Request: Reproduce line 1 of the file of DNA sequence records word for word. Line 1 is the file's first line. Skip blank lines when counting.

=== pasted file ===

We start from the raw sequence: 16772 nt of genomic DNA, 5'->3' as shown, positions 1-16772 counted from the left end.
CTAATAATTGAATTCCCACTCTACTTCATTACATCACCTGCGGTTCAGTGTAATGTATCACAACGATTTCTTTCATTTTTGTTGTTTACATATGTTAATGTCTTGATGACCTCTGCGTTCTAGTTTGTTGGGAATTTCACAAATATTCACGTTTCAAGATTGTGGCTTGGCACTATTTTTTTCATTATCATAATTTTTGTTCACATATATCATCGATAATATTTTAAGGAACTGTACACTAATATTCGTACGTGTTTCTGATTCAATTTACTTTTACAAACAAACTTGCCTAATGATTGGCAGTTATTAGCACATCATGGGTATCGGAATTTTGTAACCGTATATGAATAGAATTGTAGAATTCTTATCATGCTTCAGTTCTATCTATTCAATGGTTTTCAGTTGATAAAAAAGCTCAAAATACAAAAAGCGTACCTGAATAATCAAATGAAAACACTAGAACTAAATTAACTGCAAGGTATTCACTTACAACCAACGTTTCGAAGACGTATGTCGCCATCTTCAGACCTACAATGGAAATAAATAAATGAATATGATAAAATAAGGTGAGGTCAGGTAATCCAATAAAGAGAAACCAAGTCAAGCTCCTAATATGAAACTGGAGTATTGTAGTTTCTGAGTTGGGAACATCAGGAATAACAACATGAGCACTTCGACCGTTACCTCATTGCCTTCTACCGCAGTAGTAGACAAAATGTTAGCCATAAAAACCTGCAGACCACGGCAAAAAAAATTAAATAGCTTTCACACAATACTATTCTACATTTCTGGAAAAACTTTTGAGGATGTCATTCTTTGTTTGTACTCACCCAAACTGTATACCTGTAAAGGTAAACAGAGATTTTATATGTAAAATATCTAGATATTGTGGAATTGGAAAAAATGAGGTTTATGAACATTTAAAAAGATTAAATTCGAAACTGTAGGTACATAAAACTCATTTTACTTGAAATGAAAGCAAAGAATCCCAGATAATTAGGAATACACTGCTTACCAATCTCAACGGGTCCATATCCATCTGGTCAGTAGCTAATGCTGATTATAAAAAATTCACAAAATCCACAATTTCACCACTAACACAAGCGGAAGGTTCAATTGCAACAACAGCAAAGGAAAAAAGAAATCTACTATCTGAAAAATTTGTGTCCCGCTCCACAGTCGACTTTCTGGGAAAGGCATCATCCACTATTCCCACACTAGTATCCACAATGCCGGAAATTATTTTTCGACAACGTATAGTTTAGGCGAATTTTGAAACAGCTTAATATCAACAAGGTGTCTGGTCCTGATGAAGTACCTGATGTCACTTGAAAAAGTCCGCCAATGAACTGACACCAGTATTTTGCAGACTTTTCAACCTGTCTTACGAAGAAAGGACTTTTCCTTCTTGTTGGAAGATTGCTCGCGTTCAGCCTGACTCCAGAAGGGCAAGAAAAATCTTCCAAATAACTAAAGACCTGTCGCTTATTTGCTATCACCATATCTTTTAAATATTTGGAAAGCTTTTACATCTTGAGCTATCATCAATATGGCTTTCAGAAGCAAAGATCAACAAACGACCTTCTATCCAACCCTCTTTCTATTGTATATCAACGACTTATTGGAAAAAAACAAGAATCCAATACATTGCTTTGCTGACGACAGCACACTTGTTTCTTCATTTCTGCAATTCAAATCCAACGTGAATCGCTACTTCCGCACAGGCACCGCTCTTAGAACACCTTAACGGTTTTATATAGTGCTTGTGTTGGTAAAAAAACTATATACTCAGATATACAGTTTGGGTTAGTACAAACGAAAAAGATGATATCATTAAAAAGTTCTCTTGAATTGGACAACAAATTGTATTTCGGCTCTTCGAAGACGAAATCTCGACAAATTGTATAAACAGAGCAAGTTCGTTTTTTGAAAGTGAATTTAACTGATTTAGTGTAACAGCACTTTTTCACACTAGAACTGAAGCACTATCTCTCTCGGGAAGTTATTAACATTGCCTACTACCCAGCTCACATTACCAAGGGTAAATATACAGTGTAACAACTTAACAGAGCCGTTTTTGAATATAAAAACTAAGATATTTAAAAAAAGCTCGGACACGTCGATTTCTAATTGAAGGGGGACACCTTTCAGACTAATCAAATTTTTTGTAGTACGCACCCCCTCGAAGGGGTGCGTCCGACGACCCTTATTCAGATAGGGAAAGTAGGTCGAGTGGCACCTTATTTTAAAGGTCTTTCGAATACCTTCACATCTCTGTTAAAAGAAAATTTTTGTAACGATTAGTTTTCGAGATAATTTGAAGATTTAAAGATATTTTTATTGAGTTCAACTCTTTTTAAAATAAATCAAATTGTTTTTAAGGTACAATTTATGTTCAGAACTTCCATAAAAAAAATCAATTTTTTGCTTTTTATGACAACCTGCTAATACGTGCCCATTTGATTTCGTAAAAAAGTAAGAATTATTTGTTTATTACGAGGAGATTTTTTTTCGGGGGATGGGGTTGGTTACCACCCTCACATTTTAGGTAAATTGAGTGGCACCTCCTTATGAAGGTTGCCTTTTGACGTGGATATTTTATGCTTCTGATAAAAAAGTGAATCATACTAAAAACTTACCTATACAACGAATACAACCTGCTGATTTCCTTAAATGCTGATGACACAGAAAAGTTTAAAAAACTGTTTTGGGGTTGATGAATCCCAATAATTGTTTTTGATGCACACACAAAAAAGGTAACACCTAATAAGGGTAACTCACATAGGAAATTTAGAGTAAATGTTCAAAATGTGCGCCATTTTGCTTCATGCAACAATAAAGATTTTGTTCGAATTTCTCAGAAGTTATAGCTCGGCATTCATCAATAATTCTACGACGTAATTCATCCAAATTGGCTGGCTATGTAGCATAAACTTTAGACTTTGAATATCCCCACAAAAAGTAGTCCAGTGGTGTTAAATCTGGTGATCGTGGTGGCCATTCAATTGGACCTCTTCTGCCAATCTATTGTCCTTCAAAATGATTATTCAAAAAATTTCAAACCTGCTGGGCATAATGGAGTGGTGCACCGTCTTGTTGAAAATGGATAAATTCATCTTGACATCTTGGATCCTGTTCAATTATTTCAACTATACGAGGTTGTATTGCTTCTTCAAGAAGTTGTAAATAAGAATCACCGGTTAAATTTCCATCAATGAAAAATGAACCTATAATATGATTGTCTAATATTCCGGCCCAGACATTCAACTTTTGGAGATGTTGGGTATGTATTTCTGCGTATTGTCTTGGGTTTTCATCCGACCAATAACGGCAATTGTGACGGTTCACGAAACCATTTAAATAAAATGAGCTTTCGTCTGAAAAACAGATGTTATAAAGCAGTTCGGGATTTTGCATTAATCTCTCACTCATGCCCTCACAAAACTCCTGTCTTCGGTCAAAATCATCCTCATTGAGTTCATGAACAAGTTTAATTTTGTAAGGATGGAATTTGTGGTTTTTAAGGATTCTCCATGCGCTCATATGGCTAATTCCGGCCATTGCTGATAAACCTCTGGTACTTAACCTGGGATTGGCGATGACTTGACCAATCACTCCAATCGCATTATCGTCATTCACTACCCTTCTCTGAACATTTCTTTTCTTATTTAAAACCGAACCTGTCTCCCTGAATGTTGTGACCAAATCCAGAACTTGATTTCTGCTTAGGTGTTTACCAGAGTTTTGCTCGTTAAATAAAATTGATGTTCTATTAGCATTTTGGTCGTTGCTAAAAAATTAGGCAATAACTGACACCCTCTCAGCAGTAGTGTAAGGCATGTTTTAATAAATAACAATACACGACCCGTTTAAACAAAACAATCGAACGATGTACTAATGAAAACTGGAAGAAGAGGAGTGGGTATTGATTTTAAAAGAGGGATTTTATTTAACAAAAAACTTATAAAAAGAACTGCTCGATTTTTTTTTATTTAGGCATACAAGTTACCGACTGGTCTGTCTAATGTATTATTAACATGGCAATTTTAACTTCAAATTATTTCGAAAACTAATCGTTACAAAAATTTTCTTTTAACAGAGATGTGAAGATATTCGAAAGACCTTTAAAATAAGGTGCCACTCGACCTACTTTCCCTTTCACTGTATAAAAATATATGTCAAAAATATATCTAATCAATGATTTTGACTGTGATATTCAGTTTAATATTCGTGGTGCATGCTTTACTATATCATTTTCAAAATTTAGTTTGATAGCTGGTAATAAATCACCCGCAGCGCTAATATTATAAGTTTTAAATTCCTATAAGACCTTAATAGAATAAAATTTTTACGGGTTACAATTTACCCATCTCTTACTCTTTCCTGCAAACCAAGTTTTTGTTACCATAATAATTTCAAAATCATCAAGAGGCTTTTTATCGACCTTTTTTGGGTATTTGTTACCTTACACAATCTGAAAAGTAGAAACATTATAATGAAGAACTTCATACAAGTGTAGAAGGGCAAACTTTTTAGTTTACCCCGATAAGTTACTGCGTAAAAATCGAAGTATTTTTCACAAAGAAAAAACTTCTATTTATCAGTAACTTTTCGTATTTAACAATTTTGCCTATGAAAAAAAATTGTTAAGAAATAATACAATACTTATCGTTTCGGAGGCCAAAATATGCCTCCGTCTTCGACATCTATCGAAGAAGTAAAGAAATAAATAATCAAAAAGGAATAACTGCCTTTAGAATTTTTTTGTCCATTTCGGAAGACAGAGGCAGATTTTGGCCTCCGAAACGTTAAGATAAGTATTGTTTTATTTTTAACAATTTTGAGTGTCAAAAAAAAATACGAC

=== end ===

We start from the raw sequence: 16772 nt of genomic DNA, 5'->3' as shown, positions 1-16772 counted from the left end.